Temple of Apollo (Syracuse)

Le rovine del Tempio di Apollo a Siracusa
Search Hotel, B&B and Vacation Homes

The ruins of the Temple of Apollo are one of the first landmarks you come across when entering Ortigia, the oldest part of the city of Syracuse. This is a very important example because it marks a change in the way temples were built in Sicily, from wood to stone. Every morning, except Sunday, the oldest market in Ortigia is held near the Temple of Apollo.

History of the Temple of Apollo in Syracuse

The Temple of Apollo was built at the beginning of the 6th century and is the oldest Doric monument in Sicily. Over the centuries the building has undergone several modifications. It was first converted into an early Christian church, then into an Arab mosque and finally into a Norman basilica. In 1537, Charles V decided to use the building as a quarry, as part of a larger project for new fortifications in Sicily. The sovereign ordered the individual stone blocks from the Temple to be used for the construction of Ortigia’s new walls. In 1562, the Temple of Apollo was incorporated into a Spanish barracks, along with several other buildings, including the Chiesa della Madonna delle Grazie (Church of Our Lady of Grace) in 1664. In the early 20th century, the houses around the temple remains were cleared so that the remains could be more easily viewed, as we see them today.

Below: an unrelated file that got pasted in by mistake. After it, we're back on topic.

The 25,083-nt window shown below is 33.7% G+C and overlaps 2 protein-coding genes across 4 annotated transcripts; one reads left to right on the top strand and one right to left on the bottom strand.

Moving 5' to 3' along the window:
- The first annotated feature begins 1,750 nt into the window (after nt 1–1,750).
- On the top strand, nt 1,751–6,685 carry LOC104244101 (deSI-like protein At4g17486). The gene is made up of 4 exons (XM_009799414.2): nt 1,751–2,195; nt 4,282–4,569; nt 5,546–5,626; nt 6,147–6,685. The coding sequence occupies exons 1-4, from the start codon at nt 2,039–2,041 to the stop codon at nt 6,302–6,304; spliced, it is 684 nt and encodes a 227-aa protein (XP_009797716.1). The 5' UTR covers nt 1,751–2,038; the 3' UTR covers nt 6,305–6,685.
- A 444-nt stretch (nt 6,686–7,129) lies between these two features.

Interesting fact: The traveller, Dominique Vivant Denon, recounts in his Voyage en Sicile of 1788 that he had to ask a private individual for access to his home in order to see part of the temple.

The Temple’s architecture

The Temple of Apollo’s architectural design is considered pioneering for its time. It marked the definitive transition from a building style based on wooden structures to one using stone. A local sandstone with a deep yellow hue, called ‘pietra giurgiulena’, was used in the construction. The temple had a total of 46 monolithic columns, six front columns in a double row and seventeen side columns. An inscription on one of the eastern basement steps made it possible to attribute the temple to the worship of Apollo. 

The engraving reads: “Kleomede made for Apollo (the temple), the son of Knidieidas, and raised the colonnades, beautiful works”.

The original polychrome terracotta decoration, including fragments of the sima, acroteria and some roof tiles are on display at the Paolo Orsi Museum.

Aggiungi ai preferiti

Leave a Reply

See others sights